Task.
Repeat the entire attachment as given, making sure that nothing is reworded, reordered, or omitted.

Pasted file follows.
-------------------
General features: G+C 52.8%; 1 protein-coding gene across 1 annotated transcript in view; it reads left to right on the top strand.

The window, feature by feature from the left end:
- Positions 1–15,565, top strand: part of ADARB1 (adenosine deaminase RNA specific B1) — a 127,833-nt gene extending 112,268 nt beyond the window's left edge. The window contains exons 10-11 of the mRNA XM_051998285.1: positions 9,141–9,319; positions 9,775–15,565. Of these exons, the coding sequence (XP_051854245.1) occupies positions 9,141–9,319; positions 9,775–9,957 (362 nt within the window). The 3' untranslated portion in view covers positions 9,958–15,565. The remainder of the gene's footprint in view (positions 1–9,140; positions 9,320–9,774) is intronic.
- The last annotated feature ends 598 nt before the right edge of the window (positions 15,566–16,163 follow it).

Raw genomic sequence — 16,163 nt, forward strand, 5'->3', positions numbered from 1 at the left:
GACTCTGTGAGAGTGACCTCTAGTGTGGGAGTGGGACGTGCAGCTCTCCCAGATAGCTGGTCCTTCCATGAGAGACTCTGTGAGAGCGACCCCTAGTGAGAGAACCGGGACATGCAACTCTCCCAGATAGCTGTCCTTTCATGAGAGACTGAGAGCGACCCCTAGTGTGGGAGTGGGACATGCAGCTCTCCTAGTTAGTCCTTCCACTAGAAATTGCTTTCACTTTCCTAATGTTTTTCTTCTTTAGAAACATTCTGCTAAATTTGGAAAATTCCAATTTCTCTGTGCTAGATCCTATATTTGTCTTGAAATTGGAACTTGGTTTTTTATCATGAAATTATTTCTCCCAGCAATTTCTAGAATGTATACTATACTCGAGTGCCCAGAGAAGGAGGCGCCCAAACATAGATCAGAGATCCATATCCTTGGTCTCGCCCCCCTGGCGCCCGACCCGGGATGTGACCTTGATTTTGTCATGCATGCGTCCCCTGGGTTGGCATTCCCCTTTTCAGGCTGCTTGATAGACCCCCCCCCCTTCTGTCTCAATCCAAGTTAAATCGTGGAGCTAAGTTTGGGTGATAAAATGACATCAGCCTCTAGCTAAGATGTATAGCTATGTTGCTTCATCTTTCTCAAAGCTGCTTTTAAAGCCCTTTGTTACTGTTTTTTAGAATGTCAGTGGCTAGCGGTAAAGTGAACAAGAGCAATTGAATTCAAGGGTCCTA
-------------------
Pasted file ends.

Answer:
General features: G+C 52.8%; 1 protein-coding gene across 1 annotated transcript in view; it reads left to right on the top strand.

The window, feature by feature from the left end:
- Positions 1–15,565, top strand: part of ADARB1 (adenosine deaminase RNA specific B1) — a 127,833-nt gene extending 112,268 nt beyond the window's left edge. The window contains exons 10-11 of the mRNA XM_051998285.1: positions 9,141–9,319; positions 9,775–15,565. Of these exons, the coding sequence (XP_051854245.1) occupies positions 9,141–9,319; positions 9,775–9,957 (362 nt within the window). The 3' untranslated portion in view covers positions 9,958–15,565. The remainder of the gene's footprint in view (positions 1–9,140; positions 9,320–9,774) is intronic.
- The last annotated feature ends 598 nt before the right edge of the window (positions 15,566–16,163 follow it).

Raw genomic sequence — 16,163 nt, forward strand, 5'->3', positions numbered from 1 at the left:
GACTCTGTGAGAGTGACCTCTAGTGTGGGAGTGGGACGTGCAGCTCTCCCAGATAGCTGGTCCTTCCATGAGAGACTCTGTGAGAGCGACCCCTAGTGAGAGAACCGGGACATGCAACTCTCCCAGATAGCTGTCCTTTCATGAGAGACTGAGAGCGACCCCTAGTGTGGGAGTGGGACATGCAGCTCTCCTAGTTAGTCCTTCCACTAGAAATTGCTTTCACTTTCCTAATGTTTTTCTTCTTTAGAAACATTCTGCTAAATTTGGAAAATTCCAATTTCTCTGTGCTAGATCCTATATTTGTCTTGAAATTGGAACTTGGTTTTTTATCATGAAATTATTTCTCCCAGCAATTTCTAGAATGTATACTATACTCGAGTGCCCAGAGAAGGAGGCGCCCAAACATAGATCAGAGATCCATATCCTTGGTCTCGCCCCCCTGGCGCCCGACCCGGGATGTGACCTTGATTTTGTCATGCATGCGTCCCCTGGGTTGGCATTCCCCTTTTCAGGCTGCTTGATAGACCCCCCCCCCTTCTGTCTCAATCCAAGTTAAATCGTGGAGCTAAGTTTGGGTGATAAAATGACATCAGCCTCTAGCTAAGATGTATAGCTATGTTGCTTCATCTTTCTCAAAGCTGCTTTTAAAGCCCTTTGTTACTGTTTTTTAGAATGTCAGTGGCTAGCGGTAAAGTGAACAAGAGCAATTGAATTCAAGGGTCCTA